Detecting Routines in Ride-sharing: Implications for Customer Management
56 Pages Posted: 11 Feb 2022
Date Written: December 10, 2021
Routines often shape many aspects of day-to-day consumption, including transportation choice, use of mobile apps, or visits to a gym. While prior work has established the importance of habits in consumer behavior, little work has been done to understand the implications of routines, which we define as repeated behaviors with recurring temporal structures, for customer management. One possible reason for this lack of research is the difficulty of statistically modeling routines with customer-level transaction data, particularly when routines may vary substantially across customers. In this paper, we propose a new approach to measuring routine consumption, which we apply in the context of ride-sharing. We model customer-level routines with a hierarchical, Bayesian nonparametric Gaussian process, leveraging a novel kernel structure that allows for flexible yet precise estimation of routine behavior. We then nest this Gaussian process in an individual-level inhomogeneous Poisson point process, which allows us to estimate individual-level routines from transaction data, and decompose a customer’s overall usage into routine and non-routine components. We show that more routine users tend to be more valuable customers, with higher individual-level “routineness” being associated with higher future usage, lower churn rates, and more resilience to service failures.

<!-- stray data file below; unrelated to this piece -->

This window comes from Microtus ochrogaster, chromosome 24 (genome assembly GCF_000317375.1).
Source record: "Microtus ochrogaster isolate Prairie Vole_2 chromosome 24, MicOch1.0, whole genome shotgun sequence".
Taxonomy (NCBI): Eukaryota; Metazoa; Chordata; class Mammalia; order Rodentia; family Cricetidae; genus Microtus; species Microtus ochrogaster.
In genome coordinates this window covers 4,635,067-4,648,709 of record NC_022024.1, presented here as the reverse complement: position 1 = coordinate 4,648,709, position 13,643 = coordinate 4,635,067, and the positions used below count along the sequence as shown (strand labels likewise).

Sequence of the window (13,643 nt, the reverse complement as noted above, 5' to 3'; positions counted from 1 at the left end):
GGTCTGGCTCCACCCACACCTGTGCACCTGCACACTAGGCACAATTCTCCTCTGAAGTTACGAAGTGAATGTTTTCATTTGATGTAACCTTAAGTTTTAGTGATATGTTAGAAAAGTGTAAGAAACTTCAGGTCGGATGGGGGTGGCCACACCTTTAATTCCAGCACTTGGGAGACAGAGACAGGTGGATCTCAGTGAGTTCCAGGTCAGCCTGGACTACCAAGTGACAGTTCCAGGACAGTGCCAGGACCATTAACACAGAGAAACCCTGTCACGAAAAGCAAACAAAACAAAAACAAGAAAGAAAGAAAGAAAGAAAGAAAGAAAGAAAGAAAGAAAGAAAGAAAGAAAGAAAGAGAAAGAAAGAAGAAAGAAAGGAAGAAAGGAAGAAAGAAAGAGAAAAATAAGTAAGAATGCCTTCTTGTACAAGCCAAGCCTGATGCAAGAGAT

Keywords: routines, customer management, customer relationship management, Bayesian nonparametrics, Gaussian processes, machine learning, ride-sharing
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